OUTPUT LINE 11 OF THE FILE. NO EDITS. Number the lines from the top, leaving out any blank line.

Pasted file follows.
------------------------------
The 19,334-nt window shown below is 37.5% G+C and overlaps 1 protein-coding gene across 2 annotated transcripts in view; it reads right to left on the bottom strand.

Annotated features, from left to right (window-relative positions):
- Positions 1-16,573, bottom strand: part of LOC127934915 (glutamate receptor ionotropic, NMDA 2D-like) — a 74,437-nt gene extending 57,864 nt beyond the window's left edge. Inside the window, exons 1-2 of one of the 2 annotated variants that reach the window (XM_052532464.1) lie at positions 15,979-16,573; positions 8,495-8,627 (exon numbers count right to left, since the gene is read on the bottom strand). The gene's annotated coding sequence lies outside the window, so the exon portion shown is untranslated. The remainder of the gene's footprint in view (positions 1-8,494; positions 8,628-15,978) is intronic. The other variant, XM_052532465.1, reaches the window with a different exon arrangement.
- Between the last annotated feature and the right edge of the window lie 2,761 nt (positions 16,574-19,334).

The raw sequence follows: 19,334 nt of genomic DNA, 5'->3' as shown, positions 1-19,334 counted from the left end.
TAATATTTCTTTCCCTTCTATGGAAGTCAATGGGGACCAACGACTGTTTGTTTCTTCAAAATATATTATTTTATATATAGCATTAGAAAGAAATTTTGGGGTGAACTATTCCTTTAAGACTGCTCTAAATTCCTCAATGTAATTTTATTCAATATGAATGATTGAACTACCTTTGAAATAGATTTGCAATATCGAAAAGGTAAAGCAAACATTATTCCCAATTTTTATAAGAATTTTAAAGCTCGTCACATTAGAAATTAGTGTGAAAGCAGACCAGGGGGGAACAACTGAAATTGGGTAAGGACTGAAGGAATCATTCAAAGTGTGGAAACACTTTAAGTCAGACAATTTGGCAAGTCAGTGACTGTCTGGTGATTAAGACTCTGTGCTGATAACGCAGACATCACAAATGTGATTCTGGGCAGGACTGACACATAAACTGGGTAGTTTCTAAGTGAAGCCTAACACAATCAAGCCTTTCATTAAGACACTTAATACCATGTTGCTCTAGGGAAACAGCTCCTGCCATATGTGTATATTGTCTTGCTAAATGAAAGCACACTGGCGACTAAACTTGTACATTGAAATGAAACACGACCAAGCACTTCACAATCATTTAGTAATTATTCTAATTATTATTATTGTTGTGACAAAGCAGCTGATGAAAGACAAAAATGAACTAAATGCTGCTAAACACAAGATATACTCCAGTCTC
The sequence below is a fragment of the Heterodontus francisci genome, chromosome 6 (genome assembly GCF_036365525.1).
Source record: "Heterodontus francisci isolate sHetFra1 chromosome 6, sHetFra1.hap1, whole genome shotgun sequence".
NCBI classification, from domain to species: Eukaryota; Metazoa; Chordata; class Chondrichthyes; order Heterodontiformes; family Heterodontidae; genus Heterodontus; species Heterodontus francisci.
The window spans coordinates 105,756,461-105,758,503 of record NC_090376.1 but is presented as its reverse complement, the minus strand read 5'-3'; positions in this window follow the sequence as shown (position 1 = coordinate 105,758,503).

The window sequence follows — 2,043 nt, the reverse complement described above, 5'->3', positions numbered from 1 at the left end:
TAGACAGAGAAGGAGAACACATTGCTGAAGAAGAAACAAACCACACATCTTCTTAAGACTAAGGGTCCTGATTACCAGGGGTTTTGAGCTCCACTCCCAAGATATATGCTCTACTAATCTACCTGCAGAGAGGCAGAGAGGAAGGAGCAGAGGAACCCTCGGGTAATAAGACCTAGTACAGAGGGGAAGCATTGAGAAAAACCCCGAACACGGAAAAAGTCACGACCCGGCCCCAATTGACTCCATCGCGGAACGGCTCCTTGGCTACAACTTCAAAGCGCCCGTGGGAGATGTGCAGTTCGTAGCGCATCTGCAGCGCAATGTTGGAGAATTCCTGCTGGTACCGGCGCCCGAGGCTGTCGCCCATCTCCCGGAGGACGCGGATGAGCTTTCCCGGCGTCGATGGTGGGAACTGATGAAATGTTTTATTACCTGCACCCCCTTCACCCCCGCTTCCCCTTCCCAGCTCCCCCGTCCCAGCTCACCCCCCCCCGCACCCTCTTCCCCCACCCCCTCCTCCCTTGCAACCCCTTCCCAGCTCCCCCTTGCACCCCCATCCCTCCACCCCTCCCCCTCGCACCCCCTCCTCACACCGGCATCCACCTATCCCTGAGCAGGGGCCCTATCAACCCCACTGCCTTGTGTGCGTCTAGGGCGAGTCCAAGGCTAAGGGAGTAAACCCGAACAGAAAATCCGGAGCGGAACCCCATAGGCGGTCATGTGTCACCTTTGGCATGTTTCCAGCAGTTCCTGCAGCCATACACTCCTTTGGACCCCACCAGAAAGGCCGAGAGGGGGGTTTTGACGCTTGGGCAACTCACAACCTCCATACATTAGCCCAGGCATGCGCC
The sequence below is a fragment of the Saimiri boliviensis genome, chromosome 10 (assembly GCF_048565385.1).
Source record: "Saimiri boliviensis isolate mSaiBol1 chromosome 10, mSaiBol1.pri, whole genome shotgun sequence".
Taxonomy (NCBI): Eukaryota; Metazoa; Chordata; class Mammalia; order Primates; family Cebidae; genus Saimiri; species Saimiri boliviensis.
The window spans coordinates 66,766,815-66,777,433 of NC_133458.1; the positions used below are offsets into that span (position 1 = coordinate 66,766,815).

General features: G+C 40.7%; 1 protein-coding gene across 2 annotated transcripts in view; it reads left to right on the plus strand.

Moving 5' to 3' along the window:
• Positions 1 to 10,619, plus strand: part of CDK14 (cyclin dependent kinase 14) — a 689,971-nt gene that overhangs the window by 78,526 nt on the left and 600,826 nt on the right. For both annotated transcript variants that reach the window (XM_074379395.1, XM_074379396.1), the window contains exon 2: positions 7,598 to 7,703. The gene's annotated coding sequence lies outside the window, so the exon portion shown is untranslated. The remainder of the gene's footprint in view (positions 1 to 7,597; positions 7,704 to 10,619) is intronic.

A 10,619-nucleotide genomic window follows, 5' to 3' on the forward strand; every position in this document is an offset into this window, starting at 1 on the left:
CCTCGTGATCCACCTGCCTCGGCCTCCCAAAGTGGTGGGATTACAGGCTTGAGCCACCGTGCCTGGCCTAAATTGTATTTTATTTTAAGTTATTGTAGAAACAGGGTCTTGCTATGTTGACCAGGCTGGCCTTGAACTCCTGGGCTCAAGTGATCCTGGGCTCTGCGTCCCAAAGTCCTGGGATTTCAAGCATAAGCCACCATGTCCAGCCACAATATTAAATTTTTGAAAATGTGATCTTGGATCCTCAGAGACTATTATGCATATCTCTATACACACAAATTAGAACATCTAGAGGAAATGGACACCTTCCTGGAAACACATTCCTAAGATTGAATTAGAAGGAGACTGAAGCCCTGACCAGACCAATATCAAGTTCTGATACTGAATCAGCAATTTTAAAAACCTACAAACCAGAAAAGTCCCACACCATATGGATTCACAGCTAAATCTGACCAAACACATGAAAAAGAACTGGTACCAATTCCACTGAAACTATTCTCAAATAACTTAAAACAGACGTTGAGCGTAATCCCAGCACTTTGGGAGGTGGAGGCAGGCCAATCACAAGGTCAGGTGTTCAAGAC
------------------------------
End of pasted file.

The window sequence follows — 2,043 nt, the reverse complement described above, 5'->3', positions numbered from 1 at the left end: